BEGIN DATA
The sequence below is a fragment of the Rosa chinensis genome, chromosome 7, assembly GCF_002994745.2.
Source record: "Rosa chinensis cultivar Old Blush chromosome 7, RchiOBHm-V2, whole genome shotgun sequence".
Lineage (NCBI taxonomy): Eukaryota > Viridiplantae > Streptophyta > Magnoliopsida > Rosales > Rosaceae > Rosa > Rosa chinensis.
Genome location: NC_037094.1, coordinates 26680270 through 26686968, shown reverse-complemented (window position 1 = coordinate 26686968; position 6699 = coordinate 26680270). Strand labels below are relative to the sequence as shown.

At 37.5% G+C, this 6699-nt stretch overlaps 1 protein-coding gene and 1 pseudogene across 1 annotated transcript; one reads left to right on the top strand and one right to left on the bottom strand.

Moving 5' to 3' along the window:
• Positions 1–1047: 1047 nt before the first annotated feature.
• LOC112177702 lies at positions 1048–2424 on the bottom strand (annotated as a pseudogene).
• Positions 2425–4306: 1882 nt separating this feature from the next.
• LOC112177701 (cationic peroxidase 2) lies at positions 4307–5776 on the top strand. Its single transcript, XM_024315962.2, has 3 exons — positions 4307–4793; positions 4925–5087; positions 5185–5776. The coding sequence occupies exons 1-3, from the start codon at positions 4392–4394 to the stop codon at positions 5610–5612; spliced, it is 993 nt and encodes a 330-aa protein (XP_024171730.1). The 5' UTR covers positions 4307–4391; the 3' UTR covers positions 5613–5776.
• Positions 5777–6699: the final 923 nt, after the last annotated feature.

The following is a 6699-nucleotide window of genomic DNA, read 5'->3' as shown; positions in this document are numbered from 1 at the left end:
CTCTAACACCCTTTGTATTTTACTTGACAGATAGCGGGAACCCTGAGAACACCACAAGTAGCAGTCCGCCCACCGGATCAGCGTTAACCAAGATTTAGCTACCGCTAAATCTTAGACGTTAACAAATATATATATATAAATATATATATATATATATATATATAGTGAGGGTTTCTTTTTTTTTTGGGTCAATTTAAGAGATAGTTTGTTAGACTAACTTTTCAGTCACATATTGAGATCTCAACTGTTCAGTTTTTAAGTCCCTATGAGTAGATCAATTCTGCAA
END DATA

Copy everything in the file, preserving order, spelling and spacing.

The sequence below is a fragment of the Rosa chinensis genome, chromosome 7, assembly GCF_002994745.2.
Source record: "Rosa chinensis cultivar Old Blush chromosome 7, RchiOBHm-V2, whole genome shotgun sequence".
Lineage (NCBI taxonomy): Eukaryota > Viridiplantae > Streptophyta > Magnoliopsida > Rosales > Rosaceae > Rosa > Rosa chinensis.
Genome location: NC_037094.1, coordinates 26680270 through 26686968, shown reverse-complemented (window position 1 = coordinate 26686968; position 6699 = coordinate 26680270). Strand labels below are relative to the sequence as shown.

At 37.5% G+C, this 6699-nt stretch overlaps 1 protein-coding gene and 1 pseudogene across 1 annotated transcript; one reads left to right on the top strand and one right to left on the bottom strand.

Moving 5' to 3' along the window:
• Positions 1–1047: 1047 nt before the first annotated feature.
• LOC112177702 lies at positions 1048–2424 on the bottom strand (annotated as a pseudogene).
• Positions 2425–4306: 1882 nt separating this feature from the next.
• LOC112177701 (cationic peroxidase 2) lies at positions 4307–5776 on the top strand. Its single transcript, XM_024315962.2, has 3 exons — positions 4307–4793; positions 4925–5087; positions 5185–5776. The coding sequence occupies exons 1-3, from the start codon at positions 4392–4394 to the stop codon at positions 5610–5612; spliced, it is 993 nt and encodes a 330-aa protein (XP_024171730.1). The 5' UTR covers positions 4307–4391; the 3' UTR covers positions 5613–5776.
• Positions 5777–6699: the final 923 nt, after the last annotated feature.

The following is a 6699-nucleotide window of genomic DNA, read 5'->3' as shown; positions in this document are numbered from 1 at the left end:
CTCTAACACCCTTTGTATTTTACTTGACAGATAGCGGGAACCCTGAGAACACCACAAGTAGCAGTCCGCCCACCGGATCAGCGTTAACCAAGATTTAGCTACCGCTAAATCTTAGACGTTAACAAATATATATATATAAATATATATATATATATATATATATAGTGAGGGTTTCTTTTTTTTTTGGGTCAATTTAAGAGATAGTTTGTTAGACTAACTTTTCAGTCACATATTGAGATCTCAACTGTTCAGTTTTTAAGTCCCTATGAGTAGATCAATTCTGCAA